Where's the Beef?? Government's Attempt to Defend Urine Testing Lacks Meat
Practicing on the cutting edge of criminal defense law is highly rewarding for both our clients and our attorneys. It wasn't too long ago that we renewed our attack against Minnesota's illogical urine testing regime for DWI suspects. We carefully crafted a unique legal argument and have already seen success for our clients in the district courts as a result of this argument. Such arguments require a strong scientific understanding â?? not just legal experience â?? and take a determined lawyer to prove effective in court.
Just last week, we brushed up on our studies and held another Frye-Mack hearing. This type of hearing is a key part to our attack against a urine testing regime that is being used to convict Minnesota drivers who may not have had any alcohol in their bloodstream when they were driving. If you think that last sentence sounds absurd, wait until you read what the government presented as evidence that Minnesota's method of urine testing is a "generally accepted practice| in the scientific community.
- The government expert initially relied on numerous studies that purportedly supported the way Minnesota conducts urine tests. On careful cross examination, however, the expert was quickly forced to admit that the authors of these studies actually oppose the way Minnesota uses urine testing in DWI cases.
- The government witnesses were unable to speak about a single other state that uses urine testing for DWI's in the way that Minnesota does. Again, cross examination was able to reveal to the court that Minnesota is the only state to utilize first void urine samples to convict DWI suspects.
- When we had our chance to present testimony (something we've perfected since we first formulated this argument) we presented volumes of unrebutted testimony, expert opinion and scientific articles that make one thing clear: Minnesota needs to stop using urine tests to convict drivers of DWI.
- We introduced a new peer reviewed scientific treatise, "Relationship between Blood and Urine Concentrations..." by Dr. A.W. Jones to be published later this year in Forensic Science International. Dr. Jones' data supports his previous conclusions that Minnesota urine testing is bad science.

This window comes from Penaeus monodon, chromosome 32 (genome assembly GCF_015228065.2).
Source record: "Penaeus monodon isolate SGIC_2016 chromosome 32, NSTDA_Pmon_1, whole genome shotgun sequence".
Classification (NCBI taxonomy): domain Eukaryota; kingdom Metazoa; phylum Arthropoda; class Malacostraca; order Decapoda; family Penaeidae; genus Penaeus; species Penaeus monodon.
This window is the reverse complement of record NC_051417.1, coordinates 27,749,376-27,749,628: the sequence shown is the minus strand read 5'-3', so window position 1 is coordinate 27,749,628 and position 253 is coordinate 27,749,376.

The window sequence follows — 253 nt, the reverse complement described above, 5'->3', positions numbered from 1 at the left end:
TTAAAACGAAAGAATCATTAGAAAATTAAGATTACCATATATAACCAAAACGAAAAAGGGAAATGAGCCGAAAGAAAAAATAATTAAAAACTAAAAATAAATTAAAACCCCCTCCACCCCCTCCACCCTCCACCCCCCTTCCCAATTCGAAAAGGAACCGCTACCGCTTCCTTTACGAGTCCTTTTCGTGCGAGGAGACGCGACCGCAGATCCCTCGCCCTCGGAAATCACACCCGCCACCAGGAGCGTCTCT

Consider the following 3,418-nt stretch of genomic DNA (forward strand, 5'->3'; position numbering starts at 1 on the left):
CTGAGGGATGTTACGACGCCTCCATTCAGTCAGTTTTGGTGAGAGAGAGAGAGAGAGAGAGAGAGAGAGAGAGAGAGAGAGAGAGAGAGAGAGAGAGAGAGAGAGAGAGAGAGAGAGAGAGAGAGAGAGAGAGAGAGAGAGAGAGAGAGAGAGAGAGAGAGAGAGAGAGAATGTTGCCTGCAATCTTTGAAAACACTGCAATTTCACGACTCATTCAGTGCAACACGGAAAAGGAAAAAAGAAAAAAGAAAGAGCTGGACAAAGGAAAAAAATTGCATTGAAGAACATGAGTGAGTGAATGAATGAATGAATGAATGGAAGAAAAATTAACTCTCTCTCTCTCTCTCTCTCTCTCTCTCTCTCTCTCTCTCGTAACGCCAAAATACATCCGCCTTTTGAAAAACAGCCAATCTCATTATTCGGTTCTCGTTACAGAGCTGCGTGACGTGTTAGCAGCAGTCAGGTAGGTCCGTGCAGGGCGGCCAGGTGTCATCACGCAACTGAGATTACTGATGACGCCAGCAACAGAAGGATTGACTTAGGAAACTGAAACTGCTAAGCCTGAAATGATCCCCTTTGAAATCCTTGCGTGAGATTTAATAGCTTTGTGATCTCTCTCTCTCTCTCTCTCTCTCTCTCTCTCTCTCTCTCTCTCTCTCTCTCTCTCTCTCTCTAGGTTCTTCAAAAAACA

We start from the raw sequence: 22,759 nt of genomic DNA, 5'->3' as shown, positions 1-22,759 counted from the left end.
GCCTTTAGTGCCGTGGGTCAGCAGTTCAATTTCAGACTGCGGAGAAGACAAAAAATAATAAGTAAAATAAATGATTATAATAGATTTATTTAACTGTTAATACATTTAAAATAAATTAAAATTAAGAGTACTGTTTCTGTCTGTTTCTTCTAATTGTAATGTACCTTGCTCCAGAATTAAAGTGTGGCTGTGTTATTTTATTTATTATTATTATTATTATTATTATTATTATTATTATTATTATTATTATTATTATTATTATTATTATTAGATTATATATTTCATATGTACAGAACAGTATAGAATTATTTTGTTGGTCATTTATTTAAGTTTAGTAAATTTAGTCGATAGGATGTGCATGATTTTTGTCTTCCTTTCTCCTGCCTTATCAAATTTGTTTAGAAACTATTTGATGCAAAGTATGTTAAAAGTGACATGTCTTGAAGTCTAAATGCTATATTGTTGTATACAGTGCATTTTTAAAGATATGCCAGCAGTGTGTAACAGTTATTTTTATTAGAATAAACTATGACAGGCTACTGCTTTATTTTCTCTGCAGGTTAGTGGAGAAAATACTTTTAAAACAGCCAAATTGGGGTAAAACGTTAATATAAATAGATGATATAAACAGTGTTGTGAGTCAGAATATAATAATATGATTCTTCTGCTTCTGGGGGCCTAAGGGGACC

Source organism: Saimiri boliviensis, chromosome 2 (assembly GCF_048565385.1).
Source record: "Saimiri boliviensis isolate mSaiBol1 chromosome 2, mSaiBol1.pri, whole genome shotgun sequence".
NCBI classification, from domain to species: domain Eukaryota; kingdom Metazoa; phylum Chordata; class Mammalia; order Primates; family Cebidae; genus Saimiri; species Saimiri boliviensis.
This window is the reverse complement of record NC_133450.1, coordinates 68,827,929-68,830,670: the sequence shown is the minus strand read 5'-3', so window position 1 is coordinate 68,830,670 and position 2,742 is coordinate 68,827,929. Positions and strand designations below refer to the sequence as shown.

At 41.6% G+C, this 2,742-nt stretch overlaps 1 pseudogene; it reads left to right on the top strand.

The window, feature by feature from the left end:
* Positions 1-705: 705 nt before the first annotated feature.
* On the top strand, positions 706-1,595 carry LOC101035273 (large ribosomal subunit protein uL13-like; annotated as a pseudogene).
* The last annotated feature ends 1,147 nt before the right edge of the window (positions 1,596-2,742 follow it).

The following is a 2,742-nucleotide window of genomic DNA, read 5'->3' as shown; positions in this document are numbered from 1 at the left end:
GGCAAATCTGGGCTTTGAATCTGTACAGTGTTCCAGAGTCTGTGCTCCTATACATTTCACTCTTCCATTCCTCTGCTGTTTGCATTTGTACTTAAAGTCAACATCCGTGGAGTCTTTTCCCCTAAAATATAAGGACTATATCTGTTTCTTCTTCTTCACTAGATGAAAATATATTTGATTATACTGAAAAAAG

- In a bombshell, the former supervisor of the Minnesota Bureau of Criminal Apprehension's toxicology section, Glenn Hardin, testified he submitted a written proposal to rid the state of urine testing to determine a specific level of alcohol in DWI cases. His political supervisors, however, thwarted his attempt to rid Minnesota of unscientific urine testing.
The testimony has all been heard; now we're waiting for the judge to issue a ruling. Given our experience in the area, we're expecting a victory for our client, and hope to be able to post again soon with another judicial order explaining what every other scientist (outside the Minnesota Bureau of Criminal Apprehension) understands: Minnesota's urine testing regime is unreliable and inaccurate.
If you've been charged with a DWI, and the government is using the results of a urine test against you, you'll want attorneys with the background, experience and drive to make sure that your rights are protected. That means calling Ramsay Law Office, where we don't just let the government get their way â?? we get results.
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